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Clin Nutr. 2004 Aug;23(4):721-32.

Comparative toxicity of oleic acid and linoleic acid on Jurkat cells.

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  • 1Department of Physiology and Biophysics, Institute of Biomedical Sciences, University of São Paulo, Av. Prof Lineu Prestes, 1524, São Paulo CEP 05508-900, SP, Brazil. mafecury@fisio.icb.usp.br



Lipid emulsions for parenteral nutrition commercially available are mainly composed of long-chain triacylglycerol containing a high proportion of alpha-6 polyunsaturated fatty acids or alpha-9 monounsaturated fatty acids. The immunological impact of such therapy is particularly important because parenteral and enteral diets are often administered to critical ill patients. The comparative toxicity of oleic acid and linoleic acid on Jurkat cells, a human T lymphocyte cell line, and the type of cell death induced by these fatty acids were determined.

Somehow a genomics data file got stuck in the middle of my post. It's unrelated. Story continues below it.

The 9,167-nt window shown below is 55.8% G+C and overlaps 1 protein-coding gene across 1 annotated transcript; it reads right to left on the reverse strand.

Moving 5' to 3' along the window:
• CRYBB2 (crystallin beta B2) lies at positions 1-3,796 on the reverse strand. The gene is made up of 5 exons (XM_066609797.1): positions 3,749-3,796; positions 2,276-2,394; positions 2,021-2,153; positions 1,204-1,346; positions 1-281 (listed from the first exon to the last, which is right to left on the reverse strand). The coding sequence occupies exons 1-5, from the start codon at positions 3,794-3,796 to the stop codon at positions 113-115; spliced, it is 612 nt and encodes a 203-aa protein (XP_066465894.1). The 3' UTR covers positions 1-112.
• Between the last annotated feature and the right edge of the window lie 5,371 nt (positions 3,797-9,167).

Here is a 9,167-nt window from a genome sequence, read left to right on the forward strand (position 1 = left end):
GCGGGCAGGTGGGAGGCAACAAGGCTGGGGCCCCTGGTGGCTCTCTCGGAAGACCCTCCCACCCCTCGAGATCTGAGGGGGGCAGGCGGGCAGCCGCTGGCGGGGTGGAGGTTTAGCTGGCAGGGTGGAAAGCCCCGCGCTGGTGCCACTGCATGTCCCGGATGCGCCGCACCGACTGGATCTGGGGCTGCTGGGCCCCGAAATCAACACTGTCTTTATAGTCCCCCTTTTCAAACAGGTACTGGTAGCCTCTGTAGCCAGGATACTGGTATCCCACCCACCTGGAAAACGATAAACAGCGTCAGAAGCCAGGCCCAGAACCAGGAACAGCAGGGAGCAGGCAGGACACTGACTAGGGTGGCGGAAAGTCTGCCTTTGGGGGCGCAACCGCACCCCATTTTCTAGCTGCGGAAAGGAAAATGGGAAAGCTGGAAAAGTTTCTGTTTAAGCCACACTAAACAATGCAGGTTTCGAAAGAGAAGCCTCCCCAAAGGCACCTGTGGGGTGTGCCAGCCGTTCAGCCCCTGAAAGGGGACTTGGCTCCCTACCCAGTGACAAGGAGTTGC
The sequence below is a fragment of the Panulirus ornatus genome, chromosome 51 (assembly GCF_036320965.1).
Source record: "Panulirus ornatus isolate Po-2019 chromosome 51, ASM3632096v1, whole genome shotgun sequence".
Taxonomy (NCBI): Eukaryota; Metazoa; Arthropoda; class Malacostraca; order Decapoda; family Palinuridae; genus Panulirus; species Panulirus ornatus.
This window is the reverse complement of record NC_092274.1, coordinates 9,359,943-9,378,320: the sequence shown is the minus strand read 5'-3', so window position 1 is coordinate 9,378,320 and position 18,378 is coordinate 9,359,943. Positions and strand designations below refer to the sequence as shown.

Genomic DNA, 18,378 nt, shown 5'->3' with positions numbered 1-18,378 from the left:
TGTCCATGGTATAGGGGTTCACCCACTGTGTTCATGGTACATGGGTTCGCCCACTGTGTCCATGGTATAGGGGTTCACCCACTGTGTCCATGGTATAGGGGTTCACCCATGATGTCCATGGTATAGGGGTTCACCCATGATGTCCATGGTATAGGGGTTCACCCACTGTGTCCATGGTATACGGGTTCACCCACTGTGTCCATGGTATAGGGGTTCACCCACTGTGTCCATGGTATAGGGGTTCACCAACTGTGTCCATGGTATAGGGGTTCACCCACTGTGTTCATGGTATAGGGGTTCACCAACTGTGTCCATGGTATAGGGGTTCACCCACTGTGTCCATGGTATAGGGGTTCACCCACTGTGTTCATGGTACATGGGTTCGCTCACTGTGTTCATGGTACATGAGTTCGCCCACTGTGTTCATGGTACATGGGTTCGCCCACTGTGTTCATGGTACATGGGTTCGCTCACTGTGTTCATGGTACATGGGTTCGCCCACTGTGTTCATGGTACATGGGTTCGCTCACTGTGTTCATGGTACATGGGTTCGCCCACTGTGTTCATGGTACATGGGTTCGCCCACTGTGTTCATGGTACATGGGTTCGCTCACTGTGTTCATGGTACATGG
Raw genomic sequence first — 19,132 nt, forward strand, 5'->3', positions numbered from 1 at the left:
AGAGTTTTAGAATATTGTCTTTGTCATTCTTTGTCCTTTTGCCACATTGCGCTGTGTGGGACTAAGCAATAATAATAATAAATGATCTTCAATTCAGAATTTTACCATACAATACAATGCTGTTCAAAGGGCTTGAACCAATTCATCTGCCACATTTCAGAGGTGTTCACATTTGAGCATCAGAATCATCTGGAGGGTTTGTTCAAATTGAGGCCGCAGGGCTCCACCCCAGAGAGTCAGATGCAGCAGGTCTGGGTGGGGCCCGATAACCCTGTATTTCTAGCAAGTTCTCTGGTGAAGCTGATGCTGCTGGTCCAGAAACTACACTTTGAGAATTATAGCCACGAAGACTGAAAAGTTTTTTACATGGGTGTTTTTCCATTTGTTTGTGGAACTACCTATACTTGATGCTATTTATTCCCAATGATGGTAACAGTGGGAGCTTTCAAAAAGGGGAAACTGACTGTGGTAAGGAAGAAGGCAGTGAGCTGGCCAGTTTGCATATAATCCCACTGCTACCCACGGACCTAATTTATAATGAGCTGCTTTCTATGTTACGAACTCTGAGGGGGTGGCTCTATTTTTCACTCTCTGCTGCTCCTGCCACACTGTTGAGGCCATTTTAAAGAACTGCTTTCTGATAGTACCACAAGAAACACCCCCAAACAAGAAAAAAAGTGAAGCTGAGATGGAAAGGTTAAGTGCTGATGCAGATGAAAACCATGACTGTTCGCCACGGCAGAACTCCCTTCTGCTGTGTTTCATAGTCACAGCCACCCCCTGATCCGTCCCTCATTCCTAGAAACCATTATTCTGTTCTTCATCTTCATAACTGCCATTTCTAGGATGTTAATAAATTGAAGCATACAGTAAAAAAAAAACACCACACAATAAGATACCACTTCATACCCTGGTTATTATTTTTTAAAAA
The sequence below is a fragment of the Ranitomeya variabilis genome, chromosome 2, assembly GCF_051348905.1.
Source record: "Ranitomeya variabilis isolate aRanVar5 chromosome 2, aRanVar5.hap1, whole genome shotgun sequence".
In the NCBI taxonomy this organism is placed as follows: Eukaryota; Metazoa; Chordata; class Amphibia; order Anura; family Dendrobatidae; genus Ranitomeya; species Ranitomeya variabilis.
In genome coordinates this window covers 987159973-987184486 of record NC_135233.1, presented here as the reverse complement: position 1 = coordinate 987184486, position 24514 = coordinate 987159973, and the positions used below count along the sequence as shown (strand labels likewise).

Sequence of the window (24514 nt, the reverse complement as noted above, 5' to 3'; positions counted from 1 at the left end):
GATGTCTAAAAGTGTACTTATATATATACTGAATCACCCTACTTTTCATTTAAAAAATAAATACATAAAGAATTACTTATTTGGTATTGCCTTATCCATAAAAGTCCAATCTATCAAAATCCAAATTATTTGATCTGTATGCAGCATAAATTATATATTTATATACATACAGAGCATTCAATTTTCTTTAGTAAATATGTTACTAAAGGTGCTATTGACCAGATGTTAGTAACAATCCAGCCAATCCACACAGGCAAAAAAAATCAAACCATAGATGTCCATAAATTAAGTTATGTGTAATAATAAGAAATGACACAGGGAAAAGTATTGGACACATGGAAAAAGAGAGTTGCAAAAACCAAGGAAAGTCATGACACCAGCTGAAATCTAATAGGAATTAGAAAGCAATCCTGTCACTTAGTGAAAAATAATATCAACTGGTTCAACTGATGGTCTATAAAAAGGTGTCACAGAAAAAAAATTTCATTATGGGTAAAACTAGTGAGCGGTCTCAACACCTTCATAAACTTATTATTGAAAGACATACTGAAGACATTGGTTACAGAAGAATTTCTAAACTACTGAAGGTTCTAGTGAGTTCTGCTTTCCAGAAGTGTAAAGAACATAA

Cell death was investigated by cytometry: decrease in cell volume, increase of granularity, DNA fragmentation, phosphatidylserine externalization, mitochondrial depolarization, lipid accumulation; by fluorescence microscopy: chromatin condensation and acridine orange/ethidium bromide assay; and by RT-PCR: mRNA expression of apoptotic genes.


Evidence is presented herein that oleic acid is much less toxic to Jurkat cells than linoleic acid. Both fatty acids promote apoptosis and necrosis of these cells. The mechanism of cell death induced by these fatty acids seem to involve with mitochondrial depolarization, lipid accumulation and the levels of C-MYC and P53 mRNA expression.


Therefore, oleic acid may offer an immunological less harmful alternative to linoleic acid for parenteral and enteral diets preparation.

Copyright 2003 Elsevier Ltd.

[PubMed - indexed for MEDLINE]
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